I followed this video recipe for croissants, but whereas the video shows a soft, silky dough that proofs beautifully, I ended up with a dense, dry dough that has not risen appreciably after 90 min. I measured with a scale and proofed the dough in a warm environment, so I'm confident that neither of those is the problem. I did substitute dry yeast for fresh, but I also used yeast from the same package to make bread just the other day, so I'm confident that the yeast is healthy and active. What else could be going on?

1. Recipe

  • 500g flour
  • 70g sugar
  • 10g salt
  • 20g fresh yeast (which I converted to 8g dry yeast according to a website that claimed the correct multiplier is 0.4)
  • 125g water
  • 125g milk
  • 350g butter

Combine dry ingredients; combine water, milk, & yeast; combine the two mixtures; knead in stand mixer 12 min.; proof until doubled in volume...

Obviously the recipe goes on from there, but that's the relevant part.

2. Further details

  1. I did use a scale.
  2. I have not verified the accuracy of the scale.
  3. I proofed the dough in the oven, with the light on. I did not measure the temperature in there, but I'm going to say 30C/85F.
  4. I proofed the dough for 90 min.
  • 3
    Please put the recipe in your question. Links die and have location restrictions.
    – user141592
    Dec 19, 2020 at 17:23
  • 1
    Several things could have happened. In addition to your recipe, we will need to know your process...did you convert cake to instant yeast correctly? Did you knead long enough? Where and for how long did you proof...what was the temperature? Did you weigh your ingredients, as he does in the video? Have you verified the accuracy of your scale? So, as you can see, lots can be going on, but we need a lot more information to help you.
    – moscafj
    Dec 19, 2020 at 17:41
  • 1
    It is not considered good etiquette on this site to link to a video and expect people who want to answer your question to watch. Everything needed to answer your question should be in the question
    – Neil Meyer
    Dec 19, 2020 at 18:00
  • @Johanna Fixed.
    – crmdgn
    Dec 19, 2020 at 19:04
  • @moscafj Answered.
    – crmdgn
    Dec 19, 2020 at 19:05

3 Answers 3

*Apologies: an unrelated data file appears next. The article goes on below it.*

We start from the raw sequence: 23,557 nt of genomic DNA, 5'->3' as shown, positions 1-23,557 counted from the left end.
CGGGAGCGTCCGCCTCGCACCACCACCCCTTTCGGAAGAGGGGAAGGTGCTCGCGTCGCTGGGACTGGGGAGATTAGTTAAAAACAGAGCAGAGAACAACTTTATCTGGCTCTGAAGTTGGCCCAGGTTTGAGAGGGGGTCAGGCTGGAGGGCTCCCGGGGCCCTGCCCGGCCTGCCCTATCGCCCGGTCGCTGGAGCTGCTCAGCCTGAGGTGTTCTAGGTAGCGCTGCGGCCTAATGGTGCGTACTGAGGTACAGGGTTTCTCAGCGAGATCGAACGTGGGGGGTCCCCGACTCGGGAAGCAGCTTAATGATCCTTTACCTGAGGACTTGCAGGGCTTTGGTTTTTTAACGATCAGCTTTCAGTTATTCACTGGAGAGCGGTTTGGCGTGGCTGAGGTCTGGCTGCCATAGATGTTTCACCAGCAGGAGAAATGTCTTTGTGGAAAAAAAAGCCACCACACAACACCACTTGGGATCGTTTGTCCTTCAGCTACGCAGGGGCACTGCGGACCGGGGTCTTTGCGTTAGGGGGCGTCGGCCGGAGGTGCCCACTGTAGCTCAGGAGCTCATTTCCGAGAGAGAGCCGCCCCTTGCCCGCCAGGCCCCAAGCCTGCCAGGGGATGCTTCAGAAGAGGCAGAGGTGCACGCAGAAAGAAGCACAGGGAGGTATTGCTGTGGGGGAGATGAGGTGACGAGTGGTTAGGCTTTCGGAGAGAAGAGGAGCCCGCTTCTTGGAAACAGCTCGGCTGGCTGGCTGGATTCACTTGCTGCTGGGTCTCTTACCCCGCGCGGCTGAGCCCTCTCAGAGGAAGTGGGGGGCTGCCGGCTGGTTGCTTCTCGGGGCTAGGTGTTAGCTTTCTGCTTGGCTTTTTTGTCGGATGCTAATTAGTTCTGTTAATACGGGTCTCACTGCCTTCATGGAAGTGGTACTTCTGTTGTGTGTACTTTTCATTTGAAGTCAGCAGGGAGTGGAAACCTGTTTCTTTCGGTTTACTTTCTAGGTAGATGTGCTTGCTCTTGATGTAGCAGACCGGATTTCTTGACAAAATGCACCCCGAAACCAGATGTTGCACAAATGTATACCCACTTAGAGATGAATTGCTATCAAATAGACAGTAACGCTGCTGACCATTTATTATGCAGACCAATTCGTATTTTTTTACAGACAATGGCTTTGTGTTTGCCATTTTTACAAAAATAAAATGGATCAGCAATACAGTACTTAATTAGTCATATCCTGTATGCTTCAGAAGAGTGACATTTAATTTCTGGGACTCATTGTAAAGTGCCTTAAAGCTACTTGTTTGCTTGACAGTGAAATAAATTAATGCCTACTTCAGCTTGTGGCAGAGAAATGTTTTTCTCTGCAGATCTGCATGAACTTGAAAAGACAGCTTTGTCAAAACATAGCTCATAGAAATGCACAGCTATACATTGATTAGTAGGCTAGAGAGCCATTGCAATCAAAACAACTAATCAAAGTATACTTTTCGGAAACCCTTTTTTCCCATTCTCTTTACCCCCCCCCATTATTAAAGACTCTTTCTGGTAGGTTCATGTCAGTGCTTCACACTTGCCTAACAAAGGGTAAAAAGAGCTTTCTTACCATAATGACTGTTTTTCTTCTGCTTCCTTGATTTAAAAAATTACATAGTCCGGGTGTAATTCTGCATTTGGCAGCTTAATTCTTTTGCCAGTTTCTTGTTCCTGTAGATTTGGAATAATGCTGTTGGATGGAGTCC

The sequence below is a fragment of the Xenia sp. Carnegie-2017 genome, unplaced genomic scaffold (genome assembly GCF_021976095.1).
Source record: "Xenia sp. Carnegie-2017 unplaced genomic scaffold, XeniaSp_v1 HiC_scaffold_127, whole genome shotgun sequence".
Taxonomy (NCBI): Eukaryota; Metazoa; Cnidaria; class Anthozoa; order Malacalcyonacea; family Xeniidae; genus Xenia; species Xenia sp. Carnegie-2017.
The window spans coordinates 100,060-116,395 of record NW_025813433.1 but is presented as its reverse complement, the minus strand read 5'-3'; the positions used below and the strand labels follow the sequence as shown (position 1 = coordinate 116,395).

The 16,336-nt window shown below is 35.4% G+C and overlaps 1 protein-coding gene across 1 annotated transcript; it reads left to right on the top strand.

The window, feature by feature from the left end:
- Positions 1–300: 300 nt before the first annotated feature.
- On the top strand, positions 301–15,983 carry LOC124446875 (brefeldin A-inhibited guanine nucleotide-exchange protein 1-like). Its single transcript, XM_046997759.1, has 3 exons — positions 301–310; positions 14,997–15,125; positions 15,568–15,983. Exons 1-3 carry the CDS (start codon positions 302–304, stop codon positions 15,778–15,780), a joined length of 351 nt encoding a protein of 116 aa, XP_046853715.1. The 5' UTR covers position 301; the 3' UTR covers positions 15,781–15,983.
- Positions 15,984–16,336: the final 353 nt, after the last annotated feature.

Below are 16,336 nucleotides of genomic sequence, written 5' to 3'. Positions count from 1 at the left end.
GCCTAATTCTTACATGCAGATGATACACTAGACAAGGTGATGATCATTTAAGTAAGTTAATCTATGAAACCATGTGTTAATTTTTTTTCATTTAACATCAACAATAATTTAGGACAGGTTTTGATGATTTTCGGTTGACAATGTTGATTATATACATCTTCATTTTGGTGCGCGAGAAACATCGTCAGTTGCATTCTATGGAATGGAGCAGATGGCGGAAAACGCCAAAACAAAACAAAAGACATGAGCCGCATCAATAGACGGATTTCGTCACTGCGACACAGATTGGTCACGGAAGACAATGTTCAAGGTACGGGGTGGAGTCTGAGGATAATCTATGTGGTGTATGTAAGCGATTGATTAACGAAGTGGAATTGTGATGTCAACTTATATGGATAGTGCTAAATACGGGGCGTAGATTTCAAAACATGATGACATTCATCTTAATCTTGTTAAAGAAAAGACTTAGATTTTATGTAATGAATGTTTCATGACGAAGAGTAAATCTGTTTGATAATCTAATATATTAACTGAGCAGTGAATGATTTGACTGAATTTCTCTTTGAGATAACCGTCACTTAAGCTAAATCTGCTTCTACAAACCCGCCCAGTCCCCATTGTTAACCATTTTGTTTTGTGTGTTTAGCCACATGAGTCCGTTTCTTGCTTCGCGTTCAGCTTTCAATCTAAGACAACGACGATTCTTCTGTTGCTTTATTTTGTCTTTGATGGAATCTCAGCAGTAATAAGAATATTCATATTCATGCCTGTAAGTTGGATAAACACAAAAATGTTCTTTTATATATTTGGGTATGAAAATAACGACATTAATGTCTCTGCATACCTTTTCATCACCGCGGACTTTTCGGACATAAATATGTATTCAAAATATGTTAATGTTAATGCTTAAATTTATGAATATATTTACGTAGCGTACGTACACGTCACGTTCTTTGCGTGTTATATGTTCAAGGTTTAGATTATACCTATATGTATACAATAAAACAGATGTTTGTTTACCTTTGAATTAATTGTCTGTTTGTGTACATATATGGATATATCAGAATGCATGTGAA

I am afraid that you will never know the answer. At least, from your description, there is no obvious cause for failure, and there is just no way to guess what exactly went wrong this one time. The recipe and your process seem fine and should work in principle.

Typical causes can be:

  • You didn't wait enough. You say you only waited for 90 minutes - yeast doughs can easily need more, and I would wait for at least 6-8 hours before I pronounce a yeast dough dead. While this shouldn't be the case at 30 C, your estimation for your oven's temperature at this setting might be wrong. Or maybe the dial was visibly turned to this setting, but due to some mechanical problem, the oven didn't actually turn on.
  • The opposite of my last sentence may have happened - maybe the oven turned on to one setting higher, and you warmed the dough enough to kill the yeast.
  • You may have been distracted and made a wrong measurement without noticing.

If you are accustomed to high-hydration doughs, then this dough can be expected to feel on the dry side for you, it is at 60% hydration. Or maybe the original recipe assumes that people will proof the live yeast in some water additionally to what the recipe calls for.

The "stiff" part is likely because you apparently kneaded it for exactly one interval of 12 minutes with a stand mixer. You should have let it relax when you saw it becoming stiff. Also, consider transitioning from kneading for some amount of time to recognizing what properly kneaded dough looks like and stopping when it's done.

Anyway, neither the low hydration nor the unrelaxed gluten should interfere with rising. You eithr made a mistake (wrong measurement, wrong temperature or waited too short a time as explained above) or it was some weird fluke, these happen too.


It could be that his posted amounts of liquid are incorrect. When looking up various croissant recipes online, I see ranges of 280 grams of liquid (the lowest I found) to 360 grams for 500 grams of flour. ...and that is just with some cursory searching. His indicates 250 grams, and while that is a small difference between his and the "driest" recipe I quickly found, with the additional sugar, that might account for your dry dough. I would say that if you immediately felt it needed more liquid, your hunch was probably correct, and you might want to cross-reference this recipe with several others that are easily accessible with a quick on-line search.


The hydration looks very low. With only 250g liquids to 500g of flour, that makes for 50% hydration. When I make croissants I typically use about 60-65% liquids. (Which also makes for a fairly stiff dough - but it needs to be fairly stiff for the lamination to work.)

(Also - if this is the first time you make laminated dough, I would start with less butter. Layering in that much butter can be quite messy.)

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